Story by Chris Graham
It really is a different world up there on the Appalachian Trail – one that appeals to high-school and college students, people going through various mid-life crises, recent retirees and, more and more these days, in particular, artists and filmmakers.
“You really have a lot of elements with the Appalachian Trail that are great for storytelling. One, it’s a unique world that I think people are really fascinated by because it’s so unusual. But two, I think the majority of the people there is at a crossroads in their lives,” said Ben Wagner, who made a feature film set on the Trail, “Southbounders,” that opened at the 2005 Los Angeles Film Festival and is now making its way up the East Coast with screenings in communities situated along the 2,000-plus-mile AT.
“All sorts of different things motivate people to do things – and from a storytelling standpoint, if you can take a character that’s grappling with issues in their lives and sort of force them to deal with them, that’s a great source of drama. For me, that’s why it works so well. It’s because you’re taking a character and forcing them to confront things in their life. And I think that’s a great inspiration for a story,” Wagner told The Augusta Free Press.The inspiration for documentary filmmaker Douglas Morse – whose film “2000 Miles to Maine” debuted in 2004 – was similar in nature. Morse set out to chronicle the hundreds of hikers who set out with the idea of covering the entire Georgia-to-Maine AT only to reverse course – sometimes on the first day out.
“I had read Bill Bryson’s book – and I was really struck by the fact that so many people really had no clue what they were getting into,” said Morse, referencing Bryson’s acclaimed A Walk in the Woods, released in 1998, which offered a humorous take on the culture of the Trail.
“That you could have out of 2,000 people who were starting, a good 10 percent drop out in the first 30 miles. That was crazy to me. I’m a long-time hiker, and I didn’t understand how someone could set out on a long-distance hike and then quit after 30 miles when they still had over 2,000 to go,” Morse told the AFP.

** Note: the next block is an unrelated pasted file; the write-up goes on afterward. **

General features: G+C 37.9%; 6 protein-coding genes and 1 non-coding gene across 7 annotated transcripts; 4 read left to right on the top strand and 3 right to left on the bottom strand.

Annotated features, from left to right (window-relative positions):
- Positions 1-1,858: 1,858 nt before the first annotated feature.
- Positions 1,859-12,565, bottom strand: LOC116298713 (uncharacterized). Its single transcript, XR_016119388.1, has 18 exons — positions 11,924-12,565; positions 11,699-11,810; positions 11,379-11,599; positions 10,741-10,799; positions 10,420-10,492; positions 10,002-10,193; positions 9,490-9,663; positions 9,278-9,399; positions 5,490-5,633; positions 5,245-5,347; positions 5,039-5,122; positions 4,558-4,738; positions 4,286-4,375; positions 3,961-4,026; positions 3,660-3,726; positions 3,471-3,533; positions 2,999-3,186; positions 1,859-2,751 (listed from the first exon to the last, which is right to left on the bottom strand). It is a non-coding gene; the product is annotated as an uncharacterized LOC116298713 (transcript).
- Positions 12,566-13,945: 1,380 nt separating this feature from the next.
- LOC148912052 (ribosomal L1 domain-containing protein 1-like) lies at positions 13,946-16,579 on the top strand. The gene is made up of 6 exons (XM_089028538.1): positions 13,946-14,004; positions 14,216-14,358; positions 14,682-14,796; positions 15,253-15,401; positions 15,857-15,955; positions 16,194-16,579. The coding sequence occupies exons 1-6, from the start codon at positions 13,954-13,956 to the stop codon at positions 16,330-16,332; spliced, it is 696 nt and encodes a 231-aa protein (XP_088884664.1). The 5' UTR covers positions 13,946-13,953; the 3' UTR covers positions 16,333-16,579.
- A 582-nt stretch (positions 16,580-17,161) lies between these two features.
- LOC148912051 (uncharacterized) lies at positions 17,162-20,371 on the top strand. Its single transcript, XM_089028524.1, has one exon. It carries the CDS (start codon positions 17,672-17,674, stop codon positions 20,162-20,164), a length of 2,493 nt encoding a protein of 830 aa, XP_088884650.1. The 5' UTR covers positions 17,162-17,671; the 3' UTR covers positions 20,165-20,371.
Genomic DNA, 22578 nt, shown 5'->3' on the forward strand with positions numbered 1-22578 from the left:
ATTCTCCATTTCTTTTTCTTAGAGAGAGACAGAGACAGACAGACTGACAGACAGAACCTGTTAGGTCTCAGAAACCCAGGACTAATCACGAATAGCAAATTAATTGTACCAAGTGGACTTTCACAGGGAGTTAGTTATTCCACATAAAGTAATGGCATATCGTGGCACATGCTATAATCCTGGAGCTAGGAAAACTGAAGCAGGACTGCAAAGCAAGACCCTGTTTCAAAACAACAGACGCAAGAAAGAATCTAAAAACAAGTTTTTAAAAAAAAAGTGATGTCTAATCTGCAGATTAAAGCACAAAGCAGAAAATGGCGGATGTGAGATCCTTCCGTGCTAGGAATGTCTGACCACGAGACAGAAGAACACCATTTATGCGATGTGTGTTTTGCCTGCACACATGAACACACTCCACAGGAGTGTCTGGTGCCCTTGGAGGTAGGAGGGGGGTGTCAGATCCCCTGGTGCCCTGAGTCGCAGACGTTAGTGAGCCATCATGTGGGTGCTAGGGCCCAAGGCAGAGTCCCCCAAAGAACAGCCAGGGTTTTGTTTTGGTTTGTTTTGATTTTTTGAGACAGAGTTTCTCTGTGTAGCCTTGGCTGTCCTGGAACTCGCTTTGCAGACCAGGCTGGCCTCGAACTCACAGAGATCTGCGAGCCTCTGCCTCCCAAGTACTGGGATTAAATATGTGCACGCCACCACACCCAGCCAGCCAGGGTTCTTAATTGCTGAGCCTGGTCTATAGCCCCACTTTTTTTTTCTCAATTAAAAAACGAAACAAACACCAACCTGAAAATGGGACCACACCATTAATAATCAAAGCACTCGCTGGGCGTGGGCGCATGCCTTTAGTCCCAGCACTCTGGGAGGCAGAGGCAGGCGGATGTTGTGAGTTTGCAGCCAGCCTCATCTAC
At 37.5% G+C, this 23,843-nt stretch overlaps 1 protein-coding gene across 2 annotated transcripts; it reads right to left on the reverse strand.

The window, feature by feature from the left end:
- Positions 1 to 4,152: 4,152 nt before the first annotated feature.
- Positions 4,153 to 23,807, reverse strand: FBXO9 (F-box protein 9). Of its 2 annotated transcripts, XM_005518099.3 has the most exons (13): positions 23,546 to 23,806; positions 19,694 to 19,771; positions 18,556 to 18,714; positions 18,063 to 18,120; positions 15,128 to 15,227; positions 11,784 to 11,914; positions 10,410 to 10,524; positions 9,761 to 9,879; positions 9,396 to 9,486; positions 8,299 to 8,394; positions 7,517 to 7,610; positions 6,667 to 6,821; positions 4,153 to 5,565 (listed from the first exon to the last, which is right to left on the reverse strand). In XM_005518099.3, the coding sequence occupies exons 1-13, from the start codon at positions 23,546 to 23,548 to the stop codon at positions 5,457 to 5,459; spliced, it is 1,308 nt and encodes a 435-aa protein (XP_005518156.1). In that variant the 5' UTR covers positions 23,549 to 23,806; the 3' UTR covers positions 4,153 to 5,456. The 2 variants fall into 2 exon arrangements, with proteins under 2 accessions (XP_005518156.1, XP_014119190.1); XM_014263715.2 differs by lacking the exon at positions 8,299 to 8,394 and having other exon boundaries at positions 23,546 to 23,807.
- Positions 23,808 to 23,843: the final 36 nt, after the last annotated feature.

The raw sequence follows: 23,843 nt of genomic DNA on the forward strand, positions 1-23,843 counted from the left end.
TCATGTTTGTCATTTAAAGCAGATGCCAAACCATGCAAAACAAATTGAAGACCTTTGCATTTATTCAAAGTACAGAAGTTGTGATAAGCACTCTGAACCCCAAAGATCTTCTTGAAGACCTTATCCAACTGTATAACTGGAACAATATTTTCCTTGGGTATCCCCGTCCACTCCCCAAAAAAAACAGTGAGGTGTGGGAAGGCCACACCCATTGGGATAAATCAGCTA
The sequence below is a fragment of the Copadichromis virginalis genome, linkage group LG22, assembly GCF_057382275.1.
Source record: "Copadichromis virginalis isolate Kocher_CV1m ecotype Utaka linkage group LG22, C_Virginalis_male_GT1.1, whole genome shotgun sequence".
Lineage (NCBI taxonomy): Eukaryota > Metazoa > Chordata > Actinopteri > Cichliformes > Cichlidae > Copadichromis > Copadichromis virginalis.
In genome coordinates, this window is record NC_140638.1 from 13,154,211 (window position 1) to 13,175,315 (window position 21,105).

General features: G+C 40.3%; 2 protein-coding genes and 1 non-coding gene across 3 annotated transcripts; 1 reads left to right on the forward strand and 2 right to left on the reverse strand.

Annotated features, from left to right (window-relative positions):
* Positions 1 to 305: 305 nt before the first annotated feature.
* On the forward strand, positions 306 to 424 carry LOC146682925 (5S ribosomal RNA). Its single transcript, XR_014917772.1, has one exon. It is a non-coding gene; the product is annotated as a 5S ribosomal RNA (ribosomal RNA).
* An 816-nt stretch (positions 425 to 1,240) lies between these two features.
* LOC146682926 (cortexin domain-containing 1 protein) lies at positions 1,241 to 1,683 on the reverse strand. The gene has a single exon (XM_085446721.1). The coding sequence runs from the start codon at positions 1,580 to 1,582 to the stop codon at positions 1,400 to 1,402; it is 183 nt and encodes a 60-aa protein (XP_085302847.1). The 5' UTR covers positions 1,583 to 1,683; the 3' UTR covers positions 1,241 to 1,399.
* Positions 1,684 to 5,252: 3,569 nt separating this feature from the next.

The driving force for Mark Flagler in putting together his 2005 film “Appalachian Impressions” was more basic – his goal, he said, was to “highlight the AT as a social trail.”
“The most interesting part of all long-distance trails is that there is a group of people that for some reason decide to hike from Georgia to Maine or Mexico to Canada for three months, four months, six months – and there’s that mystique of, why do people do this? I tried to show that in the program that I did. That’s probably the most intriguing aspect of all long-distance hiking from other people’s perspectives,” Flagler said.
“When the program aired on PBS, people watched the program probably because they’re like, Wow, I can’t believe somebody would want to hike 2,100 miles. What are they – crazy? Why would they want to do this? Are they running away from something – or are they trying to find something?” Flagler said.
Penn State professor Ian Marshall is among those who hiked the Trail in the effort at trying to find something.
“The appeal of the Trail to me, as someone who’s interested in American literature, is that it’s almost a time-travel machine – to walk on a mountain that is not too different today than the way it might have been 200 years ago. And just to read what a writer has written about that piece of terrain, and to try to experience the same thing, that feels magical to me – to feel that, Here I am, in the same place that Henry Thoreau was,” said Marshall, who based his review of AT literature – Story Line: Exploring the Literature of the Appalachian Trail – on his experiences on the Trail.
“When I was hiking, I would bring the literary works that were about that place in my pack – and I would be reading, for instance, if I was up in the White Mountains, I would have a collection of Hawthorne short stories. I’d be reading the stories by Hawthorne while I’m in the place that he’s writing about – and then I’d be writing in my journal thinking about the literature and thinking about the place and trying to find where the two connect,” Marshall said.